A: I often hear from people who want to improve aspects of their appearance but don’t want surgery. And I get it, no one wants to undergo discomfort and extended downtime if they don’t have to.
There are laser treatments designed to tighten labial tissue. However, for substantial sagging of the inner labia, the only really functional solution is surgery.
A: A labiaplasty may be medically necessary if the labia get “tucked” into the vagina during sexual intercourse. Or if normal activities like wearing underwear, walking, biking, or even sitting are painful or irritate the vulvar skin.
If you’re worried you may need a labiaplasty for medical reasons, consult with your OB/GYN or primary care provider.
A: Labiaplasty doesn’t remove or impact any nerves, so sensation should remain unchanged.
A: This is a complicated question, and the answer will vary from person to person. Childbirth can stretch or impact the labia, so some patients benefit from waiting. However, if you’re experiencing serious discomfort, it may be best to undergo labiaplasty, even if you’re planning on having children later. During your consultation, we can discuss your specific needs and plans.
A: In general, insurance companies won’t cover cosmetic surgery. If your doctor thinks labiaplasty may be medically necessary, insurance may cover some of it. Consult with your doctor and insurance provider to see what your coverage options may be.
A: According to the American Society of Plastic Surgeons, the average cost of labiaplasty in 2018 was $2,942 not including anesthesia, operating room facilities, or related expenses.
I will give you an estimate of your final cost during your consultation. No surprise bills!
All surgery comes with some risk, we all know this. But did you know that many doctors who perform plastic surgery are not American Board of Plastic Surgery-certified plastic surgeons?
For a surgeon to become board certified, they must have at least 14 years of higher education including special intensive training in reconstructive and cosmetic surgery.
This means that in the very unlikely event of a complication, it can be handled quickly and efficiently. Because board-certified plastic surgeons have full admitting privileges at local hospitals. Non-board-certified plastic surgeons do not, thus they cannot even treat you outside of their own surgery center. Additionally, Dr, Saber always works with leading board-certified anesthesiologists during her procedures to ensure patient safety (unfortunately this is not always the case with surgeons).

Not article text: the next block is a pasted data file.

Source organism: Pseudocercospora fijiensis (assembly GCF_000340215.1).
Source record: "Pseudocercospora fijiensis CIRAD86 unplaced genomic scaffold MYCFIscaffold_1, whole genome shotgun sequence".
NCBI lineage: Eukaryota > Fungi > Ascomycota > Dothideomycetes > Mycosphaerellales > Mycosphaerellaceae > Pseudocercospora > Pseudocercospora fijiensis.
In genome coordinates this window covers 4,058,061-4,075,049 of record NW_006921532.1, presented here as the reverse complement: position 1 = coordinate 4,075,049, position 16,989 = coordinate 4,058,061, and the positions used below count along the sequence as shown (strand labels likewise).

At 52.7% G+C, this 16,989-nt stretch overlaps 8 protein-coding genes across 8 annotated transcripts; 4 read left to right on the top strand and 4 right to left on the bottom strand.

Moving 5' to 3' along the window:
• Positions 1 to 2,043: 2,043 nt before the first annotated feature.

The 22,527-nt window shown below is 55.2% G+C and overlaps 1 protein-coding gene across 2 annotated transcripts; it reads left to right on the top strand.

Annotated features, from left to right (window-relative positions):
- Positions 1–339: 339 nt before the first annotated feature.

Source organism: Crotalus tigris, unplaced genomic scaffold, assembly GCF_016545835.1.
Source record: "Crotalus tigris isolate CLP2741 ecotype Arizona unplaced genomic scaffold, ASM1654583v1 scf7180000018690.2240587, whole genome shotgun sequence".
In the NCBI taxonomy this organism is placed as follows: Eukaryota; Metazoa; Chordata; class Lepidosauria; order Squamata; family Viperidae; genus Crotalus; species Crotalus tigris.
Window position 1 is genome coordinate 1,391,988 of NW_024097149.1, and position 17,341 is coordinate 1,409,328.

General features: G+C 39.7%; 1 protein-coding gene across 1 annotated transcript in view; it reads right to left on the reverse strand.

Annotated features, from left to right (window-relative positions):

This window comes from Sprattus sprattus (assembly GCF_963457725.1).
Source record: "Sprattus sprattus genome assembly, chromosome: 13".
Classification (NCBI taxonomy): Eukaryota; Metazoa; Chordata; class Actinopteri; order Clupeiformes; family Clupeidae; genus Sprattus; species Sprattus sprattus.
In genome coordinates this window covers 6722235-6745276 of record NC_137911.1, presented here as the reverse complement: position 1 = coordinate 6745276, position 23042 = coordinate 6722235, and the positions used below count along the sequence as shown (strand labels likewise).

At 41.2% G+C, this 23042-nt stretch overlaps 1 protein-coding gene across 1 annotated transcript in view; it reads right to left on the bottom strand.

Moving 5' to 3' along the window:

Sadly, no. Many are not certified to do the cosmetic procedures they are performing. That can lead to significant problems for any patient who has complications. It can also mean that the surgeon who performed your procedure cannot even admit you to a hospital or provide any follow-up care at the hospital.
Dr. Saber’s extensive training, board certification, and experience as a noted reconstructive surgeon serve as an assurance that her approach to surgery is ethical, safe, and effective.
Dr. Sepideh Saber, MD, FACS brings years of experience and a more sensitive, female perspective for patients of all ages, genders, and orientations. Patients from all walks of life have praised not only their outcomes but her caring, thoughtful approach to all types of appearance and health-related matters.
Dr. Saber graduated from Stanford University’s world-renowned medical school and did her reconstructive and plastic surgery residency at the University of Southern California (USC). She completed her fellowship at New York University (NYU) in the extremely challenging and delicate areas of hand surgery and microsurgery.
To request a consultation, call (877) 205-4100 or click here to schedule a consultation online.
Dr. Saber takes her patients’ safety very seriously. Her facility’s Covid-19 patient safety procedures exceed all CDC and World Health Organization recommendations. Masks are required in our office at all times during the coronavirus pandemic.
The practice of Dr. Saber is located in Encino, CA for patients throughout the Los Angeles area. We are also convenient to Encino, Woodland Hills, Sherman Oaks, Calabasas, Burbank, Glendale, Hidden Hills, Agoura Hills, Northridge, North Hollywood, Malibu, Topanga, Canoga Park, Reseda, Valley Glen, Chatsworth, West Hills, Winnetka, Universal City, Bel Air, Beverly Hills, Downtown Los Angeles, Silverlake, and Echo Park.